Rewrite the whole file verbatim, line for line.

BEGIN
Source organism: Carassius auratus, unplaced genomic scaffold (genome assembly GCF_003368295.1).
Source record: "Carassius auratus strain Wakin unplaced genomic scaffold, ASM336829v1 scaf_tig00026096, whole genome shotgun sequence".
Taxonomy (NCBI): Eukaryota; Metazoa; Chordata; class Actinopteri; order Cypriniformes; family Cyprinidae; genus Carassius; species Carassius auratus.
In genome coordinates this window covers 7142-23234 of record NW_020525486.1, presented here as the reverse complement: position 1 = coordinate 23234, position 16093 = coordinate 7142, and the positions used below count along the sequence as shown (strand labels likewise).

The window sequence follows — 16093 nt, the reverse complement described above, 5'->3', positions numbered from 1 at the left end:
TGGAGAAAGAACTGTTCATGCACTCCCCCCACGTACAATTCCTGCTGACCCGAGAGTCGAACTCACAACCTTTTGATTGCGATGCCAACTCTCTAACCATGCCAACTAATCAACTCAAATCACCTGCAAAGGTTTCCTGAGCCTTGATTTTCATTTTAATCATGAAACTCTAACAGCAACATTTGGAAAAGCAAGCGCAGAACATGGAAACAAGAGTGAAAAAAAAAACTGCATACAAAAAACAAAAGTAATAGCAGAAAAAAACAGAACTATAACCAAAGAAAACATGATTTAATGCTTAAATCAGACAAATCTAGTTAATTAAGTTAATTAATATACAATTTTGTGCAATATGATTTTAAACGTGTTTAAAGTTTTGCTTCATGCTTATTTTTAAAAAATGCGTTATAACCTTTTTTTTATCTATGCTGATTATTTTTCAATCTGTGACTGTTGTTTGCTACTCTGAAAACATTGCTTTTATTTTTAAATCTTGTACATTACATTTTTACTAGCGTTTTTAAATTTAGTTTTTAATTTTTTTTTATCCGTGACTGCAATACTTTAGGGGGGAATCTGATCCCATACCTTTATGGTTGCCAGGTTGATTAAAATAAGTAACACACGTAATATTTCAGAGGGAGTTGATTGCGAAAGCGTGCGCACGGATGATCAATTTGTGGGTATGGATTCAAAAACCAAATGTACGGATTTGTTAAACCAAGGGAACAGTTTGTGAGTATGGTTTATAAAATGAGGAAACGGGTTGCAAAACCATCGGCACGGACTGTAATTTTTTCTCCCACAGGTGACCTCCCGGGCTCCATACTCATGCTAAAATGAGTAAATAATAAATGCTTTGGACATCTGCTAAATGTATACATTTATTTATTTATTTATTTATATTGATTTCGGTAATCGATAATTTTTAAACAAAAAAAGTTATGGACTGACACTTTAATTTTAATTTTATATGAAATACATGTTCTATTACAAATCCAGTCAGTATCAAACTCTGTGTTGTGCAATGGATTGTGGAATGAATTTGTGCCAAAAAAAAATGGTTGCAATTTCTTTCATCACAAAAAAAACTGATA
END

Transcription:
Source organism: Carassius auratus, unplaced genomic scaffold (genome assembly GCF_003368295.1).
Source record: "Carassius auratus strain Wakin unplaced genomic scaffold, ASM336829v1 scaf_tig00026096, whole genome shotgun sequence".
Taxonomy (NCBI): Eukaryota; Metazoa; Chordata; class Actinopteri; order Cypriniformes; family Cyprinidae; genus Carassius; species Carassius auratus.
In genome coordinates this window covers 7142-23234 of record NW_020525486.1, presented here as the reverse complement: position 1 = coordinate 23234, position 16093 = coordinate 7142, and the positions used below count along the sequence as shown (strand labels likewise).

The window sequence follows — 16093 nt, the reverse complement described above, 5'->3', positions numbered from 1 at the left end:
TGGAGAAAGAACTGTTCATGCACTCCCCCCACGTACAATTCCTGCTGACCCGAGAGTCGAACTCACAACCTTTTGATTGCGATGCCAACTCTCTAACCATGCCAACTAATCAACTCAAATCACCTGCAAAGGTTTCCTGAGCCTTGATTTTCATTTTAATCATGAAACTCTAACAGCAACATTTGGAAAAGCAAGCGCAGAACATGGAAACAAGAGTGAAAAAAAAAACTGCATACAAAAAACAAAAGTAATAGCAGAAAAAAACAGAACTATAACCAAAGAAAACATGATTTAATGCTTAAATCAGACAAATCTAGTTAATTAAGTTAATTAATATACAATTTTGTGCAATATGATTTTAAACGTGTTTAAAGTTTTGCTTCATGCTTATTTTTAAAAAATGCGTTATAACCTTTTTTTTATCTATGCTGATTATTTTTCAATCTGTGACTGTTGTTTGCTACTCTGAAAACATTGCTTTTATTTTTAAATCTTGTACATTACATTTTTACTAGCGTTTTTAAATTTAGTTTTTAATTTTTTTTTATCCGTGACTGCAATACTTTAGGGGGGAATCTGATCCCATACCTTTATGGTTGCCAGGTTGATTAAAATAAGTAACACACGTAATATTTCAGAGGGAGTTGATTGCGAAAGCGTGCGCACGGATGATCAATTTGTGGGTATGGATTCAAAAACCAAATGTACGGATTTGTTAAACCAAGGGAACAGTTTGTGAGTATGGTTTATAAAATGAGGAAACGGGTTGCAAAACCATCGGCACGGACTGTAATTTTTTCTCCCACAGGTGACCTCCCGGGCTCCATACTCATGCTAAAATGAGTAAATAATAAATGCTTTGGACATCTGCTAAATGTATACATTTATTTATTTATTTATTTATATTGATTTCGGTAATCGATAATTTTTAAACAAAAAAAGTTATGGACTGACACTTTAATTTTAATTTTATATGAAATACATGTTCTATTACAAATCCAGTCAGTATCAAACTCTGTGTTGTGCAATGGATTGTGGAATGAATTTGTGCCAAAAAAAAATGGTTGCAATTTCTTTCATCACAAAAAAAACTGATA